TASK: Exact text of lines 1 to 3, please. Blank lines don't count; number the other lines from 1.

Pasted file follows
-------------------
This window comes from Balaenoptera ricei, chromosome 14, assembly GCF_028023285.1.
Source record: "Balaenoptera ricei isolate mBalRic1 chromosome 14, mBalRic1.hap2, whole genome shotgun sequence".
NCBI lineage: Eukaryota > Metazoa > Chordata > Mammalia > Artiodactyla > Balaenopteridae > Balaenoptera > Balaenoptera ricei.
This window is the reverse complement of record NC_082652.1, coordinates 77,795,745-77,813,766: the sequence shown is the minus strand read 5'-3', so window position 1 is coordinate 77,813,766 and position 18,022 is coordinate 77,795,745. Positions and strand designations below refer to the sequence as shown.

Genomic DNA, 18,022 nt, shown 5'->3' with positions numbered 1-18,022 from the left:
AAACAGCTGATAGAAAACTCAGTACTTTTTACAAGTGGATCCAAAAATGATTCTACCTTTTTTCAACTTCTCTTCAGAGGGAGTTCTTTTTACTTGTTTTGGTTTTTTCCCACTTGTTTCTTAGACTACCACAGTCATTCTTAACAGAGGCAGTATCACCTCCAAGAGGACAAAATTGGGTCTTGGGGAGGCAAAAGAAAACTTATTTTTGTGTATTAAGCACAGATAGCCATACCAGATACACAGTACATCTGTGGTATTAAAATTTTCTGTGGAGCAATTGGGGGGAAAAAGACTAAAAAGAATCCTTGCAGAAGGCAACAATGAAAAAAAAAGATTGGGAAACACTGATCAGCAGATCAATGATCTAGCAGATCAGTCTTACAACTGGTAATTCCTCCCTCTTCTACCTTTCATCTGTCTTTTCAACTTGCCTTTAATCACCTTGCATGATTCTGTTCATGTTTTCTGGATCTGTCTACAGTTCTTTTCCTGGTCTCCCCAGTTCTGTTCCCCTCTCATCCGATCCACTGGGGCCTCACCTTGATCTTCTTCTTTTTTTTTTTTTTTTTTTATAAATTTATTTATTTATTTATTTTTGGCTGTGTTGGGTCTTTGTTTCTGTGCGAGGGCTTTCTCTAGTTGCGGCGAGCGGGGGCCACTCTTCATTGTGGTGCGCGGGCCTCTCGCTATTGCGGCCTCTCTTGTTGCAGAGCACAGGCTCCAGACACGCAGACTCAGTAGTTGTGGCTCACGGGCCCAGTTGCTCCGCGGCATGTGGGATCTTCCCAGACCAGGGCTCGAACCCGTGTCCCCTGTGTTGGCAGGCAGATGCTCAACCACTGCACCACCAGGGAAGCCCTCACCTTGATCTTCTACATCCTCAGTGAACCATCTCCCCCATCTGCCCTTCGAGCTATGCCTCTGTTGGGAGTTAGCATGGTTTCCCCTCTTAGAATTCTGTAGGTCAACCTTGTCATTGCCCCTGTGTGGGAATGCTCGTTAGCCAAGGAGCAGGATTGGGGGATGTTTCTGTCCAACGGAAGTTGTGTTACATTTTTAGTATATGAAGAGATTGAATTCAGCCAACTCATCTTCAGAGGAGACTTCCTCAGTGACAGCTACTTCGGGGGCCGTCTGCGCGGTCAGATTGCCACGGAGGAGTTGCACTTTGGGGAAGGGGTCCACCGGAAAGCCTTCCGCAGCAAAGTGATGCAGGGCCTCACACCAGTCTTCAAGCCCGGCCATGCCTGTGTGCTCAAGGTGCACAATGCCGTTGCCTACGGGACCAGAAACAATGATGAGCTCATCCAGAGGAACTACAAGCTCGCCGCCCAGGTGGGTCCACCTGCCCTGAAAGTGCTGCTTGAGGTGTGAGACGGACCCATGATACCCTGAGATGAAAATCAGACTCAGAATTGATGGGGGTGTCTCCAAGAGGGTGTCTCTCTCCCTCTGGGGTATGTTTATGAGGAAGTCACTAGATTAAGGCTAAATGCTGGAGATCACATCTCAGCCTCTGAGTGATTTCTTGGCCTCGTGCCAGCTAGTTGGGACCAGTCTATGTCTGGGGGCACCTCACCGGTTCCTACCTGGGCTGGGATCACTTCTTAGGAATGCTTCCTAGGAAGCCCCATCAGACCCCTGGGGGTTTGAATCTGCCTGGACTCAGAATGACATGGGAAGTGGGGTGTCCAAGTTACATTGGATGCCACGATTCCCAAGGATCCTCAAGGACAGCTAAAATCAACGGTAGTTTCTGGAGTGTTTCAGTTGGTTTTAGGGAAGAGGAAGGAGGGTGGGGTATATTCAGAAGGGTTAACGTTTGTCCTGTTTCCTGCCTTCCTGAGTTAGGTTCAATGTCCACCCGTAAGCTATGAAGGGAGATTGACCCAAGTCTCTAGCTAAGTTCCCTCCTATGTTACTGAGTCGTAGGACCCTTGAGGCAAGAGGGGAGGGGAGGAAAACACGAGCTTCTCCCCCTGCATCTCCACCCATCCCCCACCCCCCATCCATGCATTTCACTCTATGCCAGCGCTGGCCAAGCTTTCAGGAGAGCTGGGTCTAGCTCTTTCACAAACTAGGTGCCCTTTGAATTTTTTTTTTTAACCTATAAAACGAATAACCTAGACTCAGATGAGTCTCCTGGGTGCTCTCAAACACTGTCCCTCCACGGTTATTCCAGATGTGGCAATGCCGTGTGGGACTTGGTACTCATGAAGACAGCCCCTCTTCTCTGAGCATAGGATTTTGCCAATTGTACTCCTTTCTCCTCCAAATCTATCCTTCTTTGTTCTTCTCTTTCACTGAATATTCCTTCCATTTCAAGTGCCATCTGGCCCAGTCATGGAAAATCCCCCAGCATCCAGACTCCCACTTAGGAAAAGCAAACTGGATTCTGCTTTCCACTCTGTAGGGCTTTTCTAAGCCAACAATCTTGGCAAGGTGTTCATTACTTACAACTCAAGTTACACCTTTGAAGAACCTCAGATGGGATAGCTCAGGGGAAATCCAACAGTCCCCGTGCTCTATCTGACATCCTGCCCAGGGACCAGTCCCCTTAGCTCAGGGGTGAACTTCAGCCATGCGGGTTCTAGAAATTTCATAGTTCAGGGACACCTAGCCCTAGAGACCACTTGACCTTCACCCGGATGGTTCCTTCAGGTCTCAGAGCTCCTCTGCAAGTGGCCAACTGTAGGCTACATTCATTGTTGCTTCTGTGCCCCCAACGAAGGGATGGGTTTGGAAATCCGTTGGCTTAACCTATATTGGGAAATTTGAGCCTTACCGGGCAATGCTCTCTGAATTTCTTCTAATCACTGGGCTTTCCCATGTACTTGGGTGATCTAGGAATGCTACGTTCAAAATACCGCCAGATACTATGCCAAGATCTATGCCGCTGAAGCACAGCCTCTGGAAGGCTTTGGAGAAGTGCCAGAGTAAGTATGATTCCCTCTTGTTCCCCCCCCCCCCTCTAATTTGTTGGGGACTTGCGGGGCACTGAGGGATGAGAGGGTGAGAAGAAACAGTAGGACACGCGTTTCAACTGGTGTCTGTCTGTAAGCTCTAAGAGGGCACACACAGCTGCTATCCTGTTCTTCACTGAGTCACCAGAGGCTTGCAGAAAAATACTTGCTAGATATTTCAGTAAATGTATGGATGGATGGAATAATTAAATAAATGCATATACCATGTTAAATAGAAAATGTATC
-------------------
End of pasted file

This window comes from Balaenoptera ricei, chromosome 14, assembly GCF_028023285.1.
Source record: "Balaenoptera ricei isolate mBalRic1 chromosome 14, mBalRic1.hap2, whole genome shotgun sequence".
NCBI lineage: Eukaryota > Metazoa > Chordata > Mammalia > Artiodactyla > Balaenopteridae > Balaenoptera > Balaenoptera ricei.